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Israel

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Continent:Asia National flag
National flag: Israel
Capital city:Jerusalem
Area:20,700 km2 ( 149. )
Population:6,276,883 Person ( 99. )
People density:303 Person / km2
GDP per capita:12,690 $ / Person ( 29. )
GDP:79,653,645,270 $
Official language:hebrew, arabic

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Positioned uniquely between Europe, Africa and the Middle East, and at the centre of three major monotheistic religions - Judaism, Christianity and Islam - the Holy Land has been fought over since biblical times. Given its extraordinary significance, it often comes as a surprise, therefore, to learn that what is now Israel and the Palestinian Territories of the West Bank and the Gaza Strip together take up an area only one and a half times the size of Wales or slightly larger than the state of Maryland, and contain a tiny, yet fractious, population of just 5.5 million.

Packed into this small region is an astonishing range of scenery: from the sandy beaches of the Mediterranean coastal strip, inland to the green valleys of the Galilee and goat-tracked, olive-groved hills of the West Bank - largely unchanged backdrops to many biblical events; from the towering, snowcapped peak of Mount Hermon northeast in the Golan Heights, south to the Dead Sea - the lowest point on earth - and the lunar landscapes of the Negev desert, at whose southernmost tip lie the spectacular coral reefs of the Red Sea. It’s home too, to some of the world’s holiest sites; visiting them and the abundant historic monuments to its troubled past, you’ll be walking in the footsteps of David and Solomon, of Jesus and Mohammed, and of the numerous armies - Roman, Crusader and otherwise - who have conquered the region. Add to the pot a handful of vibrant cities - primarily cosmopolitan Tel Aviv and the holy city of Jerusalem - and you have an unrivalled density and variety of things to see, often only a couple of hours apart.

Sooner or later, however, even on the most hedonistic beach vacation, you’re going to come face to face with the complexities and contrasts of a region that eludes easy definitions - whether geographical, political or cultural. It’s here that East meets West head on, with all the bizarre juxtapositions that brings - religion and secularism, tradition and innovation, Jewish-Arab synthesis and Jewish-Arab conflict. The political situation, in particular, hits you as soon as you arrive. For all the millennia of religious and political strife, the question that has dominated the area since the State of Israel came into being just over fifty years ago is: one country or two? Though increasingly seen as the latter - Israel and Palestine - there are still those on both sides who deny the other’s right to exist. But for all the fits and starts that the peace process has been through, attitudes have mellowed, and most Israeli Jews and Palestinian Arabs, however reluctantly, now accept each other’s claim to nationhood, and even each other’s right to self-determination. Even so, it’s not always clear where one ends and the other begins: Israeli settlements dot the West Bank and Gaza Strip, while in Israel itself, nearly one in five of the population are Arabs, most of whom regard themselves as Palestinians. As a visitor you are unlikely to encounter trouble, but conflict still simmers.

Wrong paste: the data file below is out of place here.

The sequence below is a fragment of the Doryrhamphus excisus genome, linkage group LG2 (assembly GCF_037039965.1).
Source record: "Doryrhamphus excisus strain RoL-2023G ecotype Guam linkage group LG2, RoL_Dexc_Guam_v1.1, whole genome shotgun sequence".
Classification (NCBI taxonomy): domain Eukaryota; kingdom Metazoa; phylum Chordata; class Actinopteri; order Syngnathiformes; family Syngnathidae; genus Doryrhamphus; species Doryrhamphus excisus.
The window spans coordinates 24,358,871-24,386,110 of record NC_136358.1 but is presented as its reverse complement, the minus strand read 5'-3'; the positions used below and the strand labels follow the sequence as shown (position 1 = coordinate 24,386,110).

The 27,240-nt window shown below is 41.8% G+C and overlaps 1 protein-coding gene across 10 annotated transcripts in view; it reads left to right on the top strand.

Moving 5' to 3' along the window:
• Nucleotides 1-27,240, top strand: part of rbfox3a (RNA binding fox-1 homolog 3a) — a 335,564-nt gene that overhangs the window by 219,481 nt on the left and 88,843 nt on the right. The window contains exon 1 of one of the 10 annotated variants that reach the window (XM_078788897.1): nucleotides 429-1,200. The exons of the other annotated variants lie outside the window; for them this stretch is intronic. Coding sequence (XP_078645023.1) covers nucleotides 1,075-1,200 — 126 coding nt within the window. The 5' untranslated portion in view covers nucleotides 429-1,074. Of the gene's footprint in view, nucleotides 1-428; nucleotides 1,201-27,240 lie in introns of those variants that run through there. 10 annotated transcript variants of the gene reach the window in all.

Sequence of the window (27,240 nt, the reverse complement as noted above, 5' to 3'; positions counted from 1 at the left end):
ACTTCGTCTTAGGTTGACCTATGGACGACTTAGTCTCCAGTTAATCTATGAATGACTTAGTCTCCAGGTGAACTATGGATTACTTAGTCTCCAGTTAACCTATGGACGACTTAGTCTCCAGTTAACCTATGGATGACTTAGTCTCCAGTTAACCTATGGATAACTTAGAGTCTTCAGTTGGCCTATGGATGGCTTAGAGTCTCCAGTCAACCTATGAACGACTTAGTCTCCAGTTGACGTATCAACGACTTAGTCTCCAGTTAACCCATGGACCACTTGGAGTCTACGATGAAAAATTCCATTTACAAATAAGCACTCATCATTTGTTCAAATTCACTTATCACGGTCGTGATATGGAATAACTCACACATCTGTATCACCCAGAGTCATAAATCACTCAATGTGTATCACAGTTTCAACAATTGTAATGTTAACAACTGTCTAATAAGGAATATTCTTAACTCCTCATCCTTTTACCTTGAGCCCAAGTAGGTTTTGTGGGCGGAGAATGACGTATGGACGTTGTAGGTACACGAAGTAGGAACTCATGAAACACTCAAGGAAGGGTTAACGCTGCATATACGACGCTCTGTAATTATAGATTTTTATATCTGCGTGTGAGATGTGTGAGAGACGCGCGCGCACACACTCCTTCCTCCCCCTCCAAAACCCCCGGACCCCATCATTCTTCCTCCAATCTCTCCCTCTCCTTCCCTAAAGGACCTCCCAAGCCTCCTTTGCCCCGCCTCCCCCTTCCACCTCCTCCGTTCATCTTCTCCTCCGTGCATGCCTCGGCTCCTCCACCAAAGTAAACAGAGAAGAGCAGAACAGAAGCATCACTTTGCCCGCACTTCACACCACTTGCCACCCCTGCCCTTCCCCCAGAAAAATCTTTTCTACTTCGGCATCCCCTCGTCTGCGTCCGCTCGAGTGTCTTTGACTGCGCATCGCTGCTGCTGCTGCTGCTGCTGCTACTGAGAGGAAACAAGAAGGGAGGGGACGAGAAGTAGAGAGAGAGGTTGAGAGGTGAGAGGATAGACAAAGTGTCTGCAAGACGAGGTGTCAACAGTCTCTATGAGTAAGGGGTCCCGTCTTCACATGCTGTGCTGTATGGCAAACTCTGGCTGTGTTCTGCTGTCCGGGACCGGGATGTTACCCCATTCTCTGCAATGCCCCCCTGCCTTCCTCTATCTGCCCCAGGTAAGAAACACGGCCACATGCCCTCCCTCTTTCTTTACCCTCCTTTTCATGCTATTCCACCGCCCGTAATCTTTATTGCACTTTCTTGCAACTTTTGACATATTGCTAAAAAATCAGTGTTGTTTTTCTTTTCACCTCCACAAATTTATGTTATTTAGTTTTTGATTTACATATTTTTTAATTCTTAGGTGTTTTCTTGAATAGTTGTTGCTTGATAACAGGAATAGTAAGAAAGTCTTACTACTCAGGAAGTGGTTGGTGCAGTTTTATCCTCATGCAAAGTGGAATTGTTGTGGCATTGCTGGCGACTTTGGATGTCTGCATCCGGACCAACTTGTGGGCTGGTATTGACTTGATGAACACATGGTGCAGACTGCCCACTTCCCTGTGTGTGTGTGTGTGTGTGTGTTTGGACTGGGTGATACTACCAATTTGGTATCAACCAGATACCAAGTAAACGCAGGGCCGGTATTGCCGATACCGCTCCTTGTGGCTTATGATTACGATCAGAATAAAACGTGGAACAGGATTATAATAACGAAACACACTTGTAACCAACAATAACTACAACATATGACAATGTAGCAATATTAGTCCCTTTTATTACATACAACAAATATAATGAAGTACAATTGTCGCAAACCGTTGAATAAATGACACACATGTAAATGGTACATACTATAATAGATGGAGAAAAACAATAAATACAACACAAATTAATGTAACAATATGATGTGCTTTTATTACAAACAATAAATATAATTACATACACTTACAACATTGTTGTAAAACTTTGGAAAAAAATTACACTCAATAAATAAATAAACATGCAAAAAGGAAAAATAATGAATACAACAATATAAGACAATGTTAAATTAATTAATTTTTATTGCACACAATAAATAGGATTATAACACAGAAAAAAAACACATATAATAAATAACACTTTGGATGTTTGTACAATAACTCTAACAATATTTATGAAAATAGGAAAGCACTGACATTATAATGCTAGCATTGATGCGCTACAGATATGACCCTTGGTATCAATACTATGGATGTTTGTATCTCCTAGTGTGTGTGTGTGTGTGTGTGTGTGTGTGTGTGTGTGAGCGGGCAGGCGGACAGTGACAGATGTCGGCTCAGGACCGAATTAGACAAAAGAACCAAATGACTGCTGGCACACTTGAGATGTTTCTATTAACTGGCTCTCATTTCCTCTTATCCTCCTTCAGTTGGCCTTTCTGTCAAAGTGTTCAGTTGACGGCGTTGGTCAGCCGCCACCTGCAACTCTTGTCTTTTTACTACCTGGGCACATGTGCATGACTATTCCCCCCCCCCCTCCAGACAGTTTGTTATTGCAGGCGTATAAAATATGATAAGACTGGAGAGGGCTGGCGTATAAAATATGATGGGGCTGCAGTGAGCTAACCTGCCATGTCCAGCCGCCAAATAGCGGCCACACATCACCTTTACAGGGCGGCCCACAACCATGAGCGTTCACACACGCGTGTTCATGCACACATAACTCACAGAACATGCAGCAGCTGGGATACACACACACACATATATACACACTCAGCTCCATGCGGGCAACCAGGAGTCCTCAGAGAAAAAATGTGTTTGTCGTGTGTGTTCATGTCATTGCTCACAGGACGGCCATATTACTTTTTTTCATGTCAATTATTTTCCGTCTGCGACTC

Inhabiting this complicated yet intoxicating melting pot is a multicultural population equally difficult to classify. Though it belongs, for the most part, to one of two ethnic groups - Israeli Jews and Palestinian Arabs - there are a plethora of subdivisions within both. Israeli Jews can be religious or secular, and ethnically Sephardi or Ashkenazi, while further diversity arises from each Jewish immigrant community retaining something of the culture of its country of origin, be they Yemeni, Russian or Ethiopian, Cochinese Jews from Kerala (south India), the Shinlung of Manipur (northeast India), or Jews from the English-speaking countries of the West. Among Palestinian Arabs, too, there is a religious-secular divide, and further separation into Muslim and Christian. Smaller ethnic communities that have found a home here include the Samaritans of Nablus and Holon, the Druze of the Carmel, the Galilee and the Golan Heights, and the Armenians of Jerusalem, who have one of the Old City’s quarters virtually to themselves.

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Map of country Israel

Map of country  Israel

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